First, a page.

COVID Leave Update: Voluntary Extension & Expansion of FFCRA Leave
As with any new presidential administration there is always a period of out with the old and in with the new. Many of you may have noticed the flurry of news reports regarding changes or new hires made by the new administration. If you’re anything like me, at this point you are probably a bit annoyed with the constant buzzing of your phone or “Breaking News” email with some new change or update. It may even be making your head spin with the amount of things that have changed or have been withdrawn. However, there is nothing (maybe other than news about the coronavirus vaccine) that lawyers, employees, and employers have been following more closely than the American Rescue Plan Act (“ARPA”). Though employees are primarily concerned with when the next stimulus check will arrive in their accounts, the major question on many employer’s minds is “Has the FFCRA been extended?” The short answer is no. Before you get too excited, here is the punchline: although the FFCRA has not been extended, the 2021 Consolidated Appropriations Act (“CAA”) has … with a few adjustments.
If you recall, the CAA allowed employers to decide whether their company would continue to provide paid leave under the FFCRA after its expiration in December of 2020. In exchange, employers were provided a payroll tax credit if they chose to continue providing the leave. I’m sure I don’t have to remind you that the payroll tax credit under the CAA is set to expire on March 31, 2021. On March 11, 2021, President Biden signed into law the ARPA. The most notable thing about the ARPA (other than the stimulus checks) is that is extends the tax credit under the CAA until September 30, 2021.
So other than the extension of the tax credit, what’s new with the ARPA?
- Additional Qualifying Reasons for Leave. Under the ARPA, employees can now take paid sick and family leave for (1) vaccine appointments and (2) complications due to receiving the vaccine in addition to the qualifying reasons under the FFCRA.
- Additional Hours. After March 31, 2021, the 80-hour per employee limit will reset and employees will be entitled to a fresh set of 80 hours of leave.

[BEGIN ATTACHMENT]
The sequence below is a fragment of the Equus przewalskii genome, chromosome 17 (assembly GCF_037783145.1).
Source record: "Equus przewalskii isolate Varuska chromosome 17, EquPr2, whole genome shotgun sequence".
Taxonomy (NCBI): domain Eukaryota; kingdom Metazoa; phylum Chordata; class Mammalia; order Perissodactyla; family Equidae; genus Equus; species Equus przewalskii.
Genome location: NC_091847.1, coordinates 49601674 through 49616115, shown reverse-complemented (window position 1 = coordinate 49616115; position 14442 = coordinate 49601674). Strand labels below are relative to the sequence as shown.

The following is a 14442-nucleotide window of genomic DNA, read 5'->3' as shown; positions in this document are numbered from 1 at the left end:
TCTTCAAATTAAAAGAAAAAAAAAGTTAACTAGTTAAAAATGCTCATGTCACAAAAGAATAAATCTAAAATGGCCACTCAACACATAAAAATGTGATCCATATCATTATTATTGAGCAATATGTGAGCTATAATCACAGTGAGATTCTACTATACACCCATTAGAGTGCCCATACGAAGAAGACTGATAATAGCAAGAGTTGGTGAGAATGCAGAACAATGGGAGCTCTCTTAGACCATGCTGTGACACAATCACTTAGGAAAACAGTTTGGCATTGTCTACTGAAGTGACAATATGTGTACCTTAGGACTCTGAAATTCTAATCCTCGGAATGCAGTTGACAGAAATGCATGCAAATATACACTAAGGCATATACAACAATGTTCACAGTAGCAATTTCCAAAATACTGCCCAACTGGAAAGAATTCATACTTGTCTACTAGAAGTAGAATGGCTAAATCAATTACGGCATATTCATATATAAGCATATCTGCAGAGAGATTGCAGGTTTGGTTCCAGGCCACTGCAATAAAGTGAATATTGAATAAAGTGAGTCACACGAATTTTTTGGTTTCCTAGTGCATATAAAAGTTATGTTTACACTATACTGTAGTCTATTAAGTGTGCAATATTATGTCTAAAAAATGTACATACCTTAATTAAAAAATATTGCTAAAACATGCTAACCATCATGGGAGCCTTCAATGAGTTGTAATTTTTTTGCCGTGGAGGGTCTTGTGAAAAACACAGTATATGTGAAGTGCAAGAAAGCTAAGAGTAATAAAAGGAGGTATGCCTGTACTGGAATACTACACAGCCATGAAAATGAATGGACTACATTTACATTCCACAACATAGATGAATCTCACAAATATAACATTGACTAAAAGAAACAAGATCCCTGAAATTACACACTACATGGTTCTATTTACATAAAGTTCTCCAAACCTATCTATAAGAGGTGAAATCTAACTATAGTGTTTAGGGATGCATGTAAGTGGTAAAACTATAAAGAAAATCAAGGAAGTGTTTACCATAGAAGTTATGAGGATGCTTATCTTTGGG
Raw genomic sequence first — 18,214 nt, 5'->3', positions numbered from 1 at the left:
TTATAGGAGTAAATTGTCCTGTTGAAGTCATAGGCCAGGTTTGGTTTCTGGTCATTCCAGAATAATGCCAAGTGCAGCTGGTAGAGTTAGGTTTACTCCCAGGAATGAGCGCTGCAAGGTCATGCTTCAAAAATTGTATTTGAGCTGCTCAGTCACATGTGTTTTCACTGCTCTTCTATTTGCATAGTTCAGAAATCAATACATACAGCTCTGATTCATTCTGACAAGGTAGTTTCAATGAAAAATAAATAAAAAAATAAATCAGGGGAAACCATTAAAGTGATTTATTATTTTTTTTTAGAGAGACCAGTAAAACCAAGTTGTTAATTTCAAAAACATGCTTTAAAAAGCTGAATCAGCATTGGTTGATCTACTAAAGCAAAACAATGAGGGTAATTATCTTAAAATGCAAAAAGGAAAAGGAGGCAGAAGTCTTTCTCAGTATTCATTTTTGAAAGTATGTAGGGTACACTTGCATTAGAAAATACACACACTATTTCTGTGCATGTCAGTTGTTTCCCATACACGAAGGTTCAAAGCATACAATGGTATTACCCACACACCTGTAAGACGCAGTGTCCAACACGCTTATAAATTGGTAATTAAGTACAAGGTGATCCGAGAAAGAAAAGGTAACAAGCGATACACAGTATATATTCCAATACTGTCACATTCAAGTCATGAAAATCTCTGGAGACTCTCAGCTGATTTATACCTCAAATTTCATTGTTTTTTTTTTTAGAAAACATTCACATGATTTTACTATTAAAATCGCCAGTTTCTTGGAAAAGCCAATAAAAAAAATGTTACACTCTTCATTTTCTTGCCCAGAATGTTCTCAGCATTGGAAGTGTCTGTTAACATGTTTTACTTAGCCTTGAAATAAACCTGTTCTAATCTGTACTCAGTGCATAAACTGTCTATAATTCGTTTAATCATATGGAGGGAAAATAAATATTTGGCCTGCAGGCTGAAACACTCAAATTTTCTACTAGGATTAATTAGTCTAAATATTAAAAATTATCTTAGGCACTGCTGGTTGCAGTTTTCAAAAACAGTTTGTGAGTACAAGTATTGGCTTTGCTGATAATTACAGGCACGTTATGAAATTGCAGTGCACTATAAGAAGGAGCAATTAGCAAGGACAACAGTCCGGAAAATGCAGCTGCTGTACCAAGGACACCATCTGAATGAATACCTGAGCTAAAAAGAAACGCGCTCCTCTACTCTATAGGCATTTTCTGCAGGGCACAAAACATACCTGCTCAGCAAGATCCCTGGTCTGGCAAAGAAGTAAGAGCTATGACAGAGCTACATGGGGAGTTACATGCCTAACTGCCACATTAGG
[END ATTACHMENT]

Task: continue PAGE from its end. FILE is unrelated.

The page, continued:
- Increase on Credit Limit. The limit for the tax credit was increased to $12,000.
- Federal Employees. Federal employees are now eligible for up to 15 weeks of COVID related paid leave for themselves or their family members.
- Self-Employed Individuals. The ARPA increased the number of days that a self-employed individual can take from 50 to 60 days.
- Non-discrimination rule. The ARPA provides that the tax credit is only available to employers who provide leave uniformly, without discriminating against certain categories of workers.
Now that you know what’s new, you have a decision to make: Will you continue the paid sick and family leave? If you do, here are a few things to consider:
- Employers should update their forms, policies and records regarding the paid sick and family leave. Many employers created addenda or separate policies for the FFCRA leaves or other state leaves which tracked the FFCRA. These policies likely contained end dates that should be updated. From a payroll perspective, employers should be mindful of the additional 80 hour allotment available on March 31, 2021 and should ensure that employees amount of available leave is accurate and properly recorded.
- Check your local state laws. Many states enacted leave laws based on the FFCRA. You should check whether you state has extended their paid sick and family leave (or if it is set to expire as well) based on this new extension of the CAA and the decision to not extend the FFCRA.
- Wait and See. As with all of the new legislation during this pandemic, the Department of Labor will likely issue additional guidance regarding the ARPA.
Keep in mind that these rules only apply to companies with fewer than 500 employees (but don’t forget that many states expanded leave obligations to large companies, too).
We will continue to monitor any guidance from the Department of Labor and all of the new changes this administration will inevitably bring. The times are a changin’. Let’s hope the amount of good changes outweigh the not so good. Stay tuned!